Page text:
This film mesmerized me from start to finish, which I can’t say about hardly any film, television series or novel these day

*  There are many instances in history across the world where a ruler's successful military leader has taken power for himself and his family, so one will speculate!

Tuesday, February 21, 2023

Postmambo Sessions presents Afro-Cuban Rare Groove Sessions #1/ For the Funk of It in the rear view mirror

      . . . .  Cut & Pasted From Da List And el V:

Coming this week . . .

==> Thursday, Feb. 23rd8 pm Eastern. Postmambo Sessions presents on Zoom:
Pablo Herrera + Alexis El D'Boys: Afro-Cuban Rare Groove Sessions #1.We listen to and talk about selected cuts of digitized vinyl referencing Afro-Cuban and African American popular music connections by Los Zafiros, Orq. de Música Moderna de Las Villas, Wilson & His Combo and more, drawing on Alexis's vast collection of Cuban 33s and especially 45s.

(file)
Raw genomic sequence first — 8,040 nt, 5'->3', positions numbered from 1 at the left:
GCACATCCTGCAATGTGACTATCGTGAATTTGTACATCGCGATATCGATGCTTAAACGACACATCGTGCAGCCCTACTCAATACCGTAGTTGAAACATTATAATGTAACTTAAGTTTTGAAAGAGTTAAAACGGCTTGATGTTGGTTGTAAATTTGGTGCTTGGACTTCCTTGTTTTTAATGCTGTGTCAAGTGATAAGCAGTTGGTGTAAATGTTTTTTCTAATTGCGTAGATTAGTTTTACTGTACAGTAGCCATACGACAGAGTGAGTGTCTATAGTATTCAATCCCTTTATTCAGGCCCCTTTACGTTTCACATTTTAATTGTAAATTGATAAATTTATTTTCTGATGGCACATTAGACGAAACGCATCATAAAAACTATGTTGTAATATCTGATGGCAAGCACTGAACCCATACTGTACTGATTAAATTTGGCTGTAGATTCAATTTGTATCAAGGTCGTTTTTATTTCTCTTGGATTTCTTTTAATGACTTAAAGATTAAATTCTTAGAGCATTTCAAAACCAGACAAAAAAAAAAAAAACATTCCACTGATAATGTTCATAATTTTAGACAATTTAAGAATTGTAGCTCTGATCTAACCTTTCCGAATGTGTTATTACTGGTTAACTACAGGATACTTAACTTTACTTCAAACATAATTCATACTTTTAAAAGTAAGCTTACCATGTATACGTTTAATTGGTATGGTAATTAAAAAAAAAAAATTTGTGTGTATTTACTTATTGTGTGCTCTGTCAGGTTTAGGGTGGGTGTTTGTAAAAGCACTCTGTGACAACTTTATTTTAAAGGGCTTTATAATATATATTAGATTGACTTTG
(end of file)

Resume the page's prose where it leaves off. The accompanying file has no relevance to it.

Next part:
No charge to participate (though we solicit donations), no registration necessary.  You just need the Zoom link.  The Zoom link goes to the other mailing list, [seminar]. If you've been to our previous Zoom sessions, you're probably on [seminar] already. If you're not on [seminar], write me at ned@qbadisc.com, and put [seminar] in the subject line. Piece o' cake. See you Thursday.* * *Today is Mardi Gras. They've been going since before sunrise, since last night, since Kings' Day.Mardi Gras has often been a chilly damp affair, but not this year, with a predicted high of 77 degrees in New Orleans today. It's the first full Mardi Gras since the pandemic. "It's been emotional and intense and cathartic," texts a friend. Me, I'm back home in NYC, more or less decompressed from For the Funk of It, a/k/a the Postmambo New Orleans Music Seminar.I think it was in early 2018, in Cuba, that Randy Fertel said, Postmambo should go to New Orleans. I'd been thinking about it, but I think about a lot of stuff that I don't do, so thank you, Randy. I started working on it seriously in 2019 for March 2020. But then COVID took hold of the world, and we had to cancel For the Funk of It, fully booked, 10 days before blastoff. Ow.Many of the travelers who had signed up for 2020 waited patiently until we could "fulfill the promise," as one traveler put it, this year. I can't tell you how good it feels to have finally gotten to do it. Everybody, including me, seemed starved for live music and face-to-face contact, albeit with masks on a lot of the time.At last we did it. From February 1-5, we rolled through the city (and out to Acadiana) with 40 travelers and a ground team of 6, on our usual immersive Postmambo schedule. The precise dates were chosen by our producer Ariana Hall because they're midway through the Mardi Gras season, the one time of year when all three of the modalities are in effect: carnival parades, second lines, Black Masking Indian practice, but before the full carnival erupts. Perfect for studying the dynamics of festivity.There isn't anyone I'd rather have gone through this four-year process with than Ariana Hall, with whom I first had the privilege of working 20 years ago in Cuba, and who's been a big influence on how I see New Orleans over the years (long story). Over the course of five site visits I made to New Orleans between 2019 and 2023, she always showed me what's new in that city where there's always more to hear. I admit I had a ball checking out as many different music venues as possible.In the face of lockdown in 2020, Ariana said, "I can do it virtual," with the result that in '20 and '21 we did two three-weekend Zoom intensives under the title NOLA Reconnect. Those revelatory sessions allowed us to enter the headspaces of dozens of New Orleans + NOLA-diaspora musicians and other culture makers held hostage by the pandemic. The hours upon hours of interview and performance video we generated constitute a primary document of the city's creative forces at that historic moment, and they served to prepare our 2023 travelers to get the most out of their time on the ground. Our Sunday night closing party on February 5 was played by 79rs Gang, who Ariana turned me on to in the high days of the pandemicI've had their album Expect the Unexpected (2020) on repeat, and I also like the 2015 Fire on the Bayou album, which is less produced and heavy on trance-like chanting (I'm listening to it right now), but the group's sound has developed since the pandemic and I want to hear what the next album sounds like. Fronted by Big Chief Romeo Bougere (Ninth Ward Hunters) and Big Chief Jermaine Bossier (Seventh Ward Creole Hunters), whose contrasting vocal personalities keep it moving, with album producer Eric Heigle on drums, 79rs come with slamming percussion and a vocal flow that connects New Orleans rap with Indian chants.